Surrey dominates Oxbridge entrance tables

The universities of Oxford and Cambridge accepted more students from Surrey for the academic year 2009/10 than they did from 47 deprived local authorities. Statistics published by the Department for Business, Innovation and Skills show the councils of origin of the almost 300,000 English teenagers accepted into UK Oxbridge and Russell Group universities that year.

The ten areas topping the table are all located in the south-east of England, with notoriously affluent Surrey in pole position. The 12 authorities at the bottom produced fewer than two successful applicants each – a group dominated by the northern council areas, with the north-east of England faring particularly badly. These figures have given new evidence to support the existence of a north-south divide and have provoked criticism of the Labour government's failure to address this inequality.

Conservative MP and member of the Commons Education Select Committee Damian Hinds laid the blame entirely on Labour, expressing his "disgrace that young people's futures are so determined by where they happen to grow up."

The study comes amid a growing focus on cultural inequalities influencing application statistics. The revelation in December that 4 in 5 Oxbridge entrants last year were white did nothing to alter the institutions' reputations as ethnically homogenous. However, while pressure on the two universities to channel resources towards outreach and ensure a fair admissions process mounts, it is acknowledged that many factors are beyond their control.

"The work of identifying, engaging with, and raising the aspirations of pupils currently under-represented at selective universities is a responsibility which is shared by many institutions and agencies," said a spokesperson for the University of Cambridge, adding, "the single greatest factor influencing entry to highly selective universities is prior attainment. This is highly variable across and within LEAs."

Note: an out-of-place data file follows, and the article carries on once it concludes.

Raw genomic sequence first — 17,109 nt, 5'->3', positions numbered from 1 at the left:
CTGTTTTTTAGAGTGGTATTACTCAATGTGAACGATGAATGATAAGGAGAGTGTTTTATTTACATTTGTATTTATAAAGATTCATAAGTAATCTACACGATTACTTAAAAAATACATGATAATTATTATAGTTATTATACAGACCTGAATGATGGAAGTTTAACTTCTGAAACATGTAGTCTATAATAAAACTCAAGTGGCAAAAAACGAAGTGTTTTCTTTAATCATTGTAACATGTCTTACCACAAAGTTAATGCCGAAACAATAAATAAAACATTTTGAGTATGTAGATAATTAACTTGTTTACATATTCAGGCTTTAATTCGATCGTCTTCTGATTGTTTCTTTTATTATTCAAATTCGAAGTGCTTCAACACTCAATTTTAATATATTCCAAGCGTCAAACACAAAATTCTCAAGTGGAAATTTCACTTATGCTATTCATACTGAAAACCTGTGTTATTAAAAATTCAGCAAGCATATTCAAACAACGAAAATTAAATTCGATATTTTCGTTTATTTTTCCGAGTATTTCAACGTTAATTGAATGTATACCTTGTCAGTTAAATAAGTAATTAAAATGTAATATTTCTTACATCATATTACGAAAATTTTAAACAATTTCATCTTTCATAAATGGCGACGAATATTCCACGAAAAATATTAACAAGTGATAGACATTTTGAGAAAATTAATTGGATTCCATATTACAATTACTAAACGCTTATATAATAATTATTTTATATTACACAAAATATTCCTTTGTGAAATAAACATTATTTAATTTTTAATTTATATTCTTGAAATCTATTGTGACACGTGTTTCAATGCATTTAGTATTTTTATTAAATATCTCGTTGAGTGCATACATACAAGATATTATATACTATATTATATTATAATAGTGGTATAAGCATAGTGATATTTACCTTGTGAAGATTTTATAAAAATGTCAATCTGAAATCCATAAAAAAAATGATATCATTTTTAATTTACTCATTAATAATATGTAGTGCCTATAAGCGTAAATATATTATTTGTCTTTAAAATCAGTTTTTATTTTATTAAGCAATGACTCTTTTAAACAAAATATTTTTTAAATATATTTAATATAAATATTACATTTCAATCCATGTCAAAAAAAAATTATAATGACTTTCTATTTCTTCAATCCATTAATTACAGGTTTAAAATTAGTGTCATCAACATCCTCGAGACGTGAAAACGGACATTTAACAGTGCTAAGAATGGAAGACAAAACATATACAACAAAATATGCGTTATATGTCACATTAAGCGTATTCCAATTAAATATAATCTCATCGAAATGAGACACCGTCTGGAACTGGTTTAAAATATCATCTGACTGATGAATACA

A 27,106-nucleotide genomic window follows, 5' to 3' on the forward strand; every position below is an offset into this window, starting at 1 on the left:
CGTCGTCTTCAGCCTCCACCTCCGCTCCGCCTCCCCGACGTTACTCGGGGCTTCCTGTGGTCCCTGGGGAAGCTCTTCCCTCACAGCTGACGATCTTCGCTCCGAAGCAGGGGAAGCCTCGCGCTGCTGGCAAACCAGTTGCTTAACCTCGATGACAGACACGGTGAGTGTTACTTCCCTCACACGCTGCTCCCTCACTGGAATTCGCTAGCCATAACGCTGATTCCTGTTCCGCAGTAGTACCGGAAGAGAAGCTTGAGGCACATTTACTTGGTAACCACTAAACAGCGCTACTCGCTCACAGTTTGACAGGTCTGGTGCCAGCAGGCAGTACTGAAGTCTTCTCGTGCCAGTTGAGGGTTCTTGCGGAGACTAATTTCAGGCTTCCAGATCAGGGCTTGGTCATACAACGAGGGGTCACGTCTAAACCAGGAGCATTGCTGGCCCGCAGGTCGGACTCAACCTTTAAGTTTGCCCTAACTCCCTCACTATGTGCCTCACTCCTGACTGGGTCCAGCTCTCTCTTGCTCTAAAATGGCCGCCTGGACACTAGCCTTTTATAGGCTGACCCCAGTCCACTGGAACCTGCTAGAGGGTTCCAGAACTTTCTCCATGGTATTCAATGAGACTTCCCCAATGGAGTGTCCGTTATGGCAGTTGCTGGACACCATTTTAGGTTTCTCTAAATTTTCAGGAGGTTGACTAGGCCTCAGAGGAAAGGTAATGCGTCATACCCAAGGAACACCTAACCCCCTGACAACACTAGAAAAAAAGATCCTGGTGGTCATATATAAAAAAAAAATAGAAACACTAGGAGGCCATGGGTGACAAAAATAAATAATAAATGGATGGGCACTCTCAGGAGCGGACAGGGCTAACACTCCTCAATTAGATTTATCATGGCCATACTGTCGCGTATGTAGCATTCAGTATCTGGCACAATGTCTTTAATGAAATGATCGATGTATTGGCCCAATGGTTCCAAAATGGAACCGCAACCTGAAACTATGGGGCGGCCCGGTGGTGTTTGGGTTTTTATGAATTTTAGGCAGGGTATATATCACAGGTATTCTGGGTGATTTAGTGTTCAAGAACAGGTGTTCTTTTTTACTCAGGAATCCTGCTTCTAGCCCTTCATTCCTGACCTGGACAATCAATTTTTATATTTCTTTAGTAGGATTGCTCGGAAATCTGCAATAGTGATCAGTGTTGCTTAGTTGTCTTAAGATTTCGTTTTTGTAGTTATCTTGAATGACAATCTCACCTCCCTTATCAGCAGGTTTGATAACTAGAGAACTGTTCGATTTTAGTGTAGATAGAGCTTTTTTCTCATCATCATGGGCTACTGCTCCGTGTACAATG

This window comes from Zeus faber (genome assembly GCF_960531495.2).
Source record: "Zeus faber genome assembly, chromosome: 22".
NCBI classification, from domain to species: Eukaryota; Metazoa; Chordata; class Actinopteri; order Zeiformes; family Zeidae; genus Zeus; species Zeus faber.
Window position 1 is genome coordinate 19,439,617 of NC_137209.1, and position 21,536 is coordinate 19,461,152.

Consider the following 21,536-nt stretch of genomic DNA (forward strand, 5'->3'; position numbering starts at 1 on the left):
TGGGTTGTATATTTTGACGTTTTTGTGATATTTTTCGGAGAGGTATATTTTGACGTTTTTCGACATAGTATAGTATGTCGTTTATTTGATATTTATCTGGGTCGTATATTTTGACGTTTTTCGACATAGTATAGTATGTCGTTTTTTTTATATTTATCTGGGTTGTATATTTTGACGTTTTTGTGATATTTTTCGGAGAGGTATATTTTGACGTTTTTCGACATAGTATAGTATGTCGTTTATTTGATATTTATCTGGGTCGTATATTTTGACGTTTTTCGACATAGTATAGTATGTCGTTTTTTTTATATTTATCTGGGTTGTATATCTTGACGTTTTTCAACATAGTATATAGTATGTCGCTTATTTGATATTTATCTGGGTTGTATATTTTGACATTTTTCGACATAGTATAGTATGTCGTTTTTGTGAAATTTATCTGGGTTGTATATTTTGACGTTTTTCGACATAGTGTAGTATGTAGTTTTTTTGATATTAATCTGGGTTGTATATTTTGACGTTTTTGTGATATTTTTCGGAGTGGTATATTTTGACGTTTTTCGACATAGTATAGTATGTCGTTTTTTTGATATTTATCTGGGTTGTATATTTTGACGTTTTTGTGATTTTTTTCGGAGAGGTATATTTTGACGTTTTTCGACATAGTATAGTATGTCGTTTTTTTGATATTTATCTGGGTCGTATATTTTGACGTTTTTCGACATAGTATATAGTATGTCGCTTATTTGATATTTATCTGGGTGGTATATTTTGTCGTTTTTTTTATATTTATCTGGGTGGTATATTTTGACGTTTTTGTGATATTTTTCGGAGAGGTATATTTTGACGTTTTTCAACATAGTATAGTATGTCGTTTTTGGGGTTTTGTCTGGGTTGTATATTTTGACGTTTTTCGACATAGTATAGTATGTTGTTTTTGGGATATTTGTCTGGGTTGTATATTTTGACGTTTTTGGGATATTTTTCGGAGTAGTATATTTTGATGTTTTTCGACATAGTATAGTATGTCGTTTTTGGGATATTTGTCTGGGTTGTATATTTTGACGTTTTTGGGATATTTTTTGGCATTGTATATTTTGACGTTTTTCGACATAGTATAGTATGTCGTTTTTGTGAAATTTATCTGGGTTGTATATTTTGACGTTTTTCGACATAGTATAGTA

CUSU Access Officer Taz Rasul echoed the university's statement, commenting "you can't get a representative student body just by myth-busting…it's in the hands of lots of different institutions to make HE access fairer". Rasul also acknowledged "legitimate reasons why would want to stay at a great university close to home – not just financial, but personal and emotional" and their effects on admissions figures.

Former King's Access Officer Zak Keene argued that it was "already too late" for most students he spoke to in the college's annual access tour of the north-east, some of whom were only in year 10. In addition to substantial deprivation, "university choice in the area is very much locally focused," and throughout the UK "Oxbridge is still seen by minorities as a white person's place or as a southerner's place".

Alice Moore - Deputy News Editor

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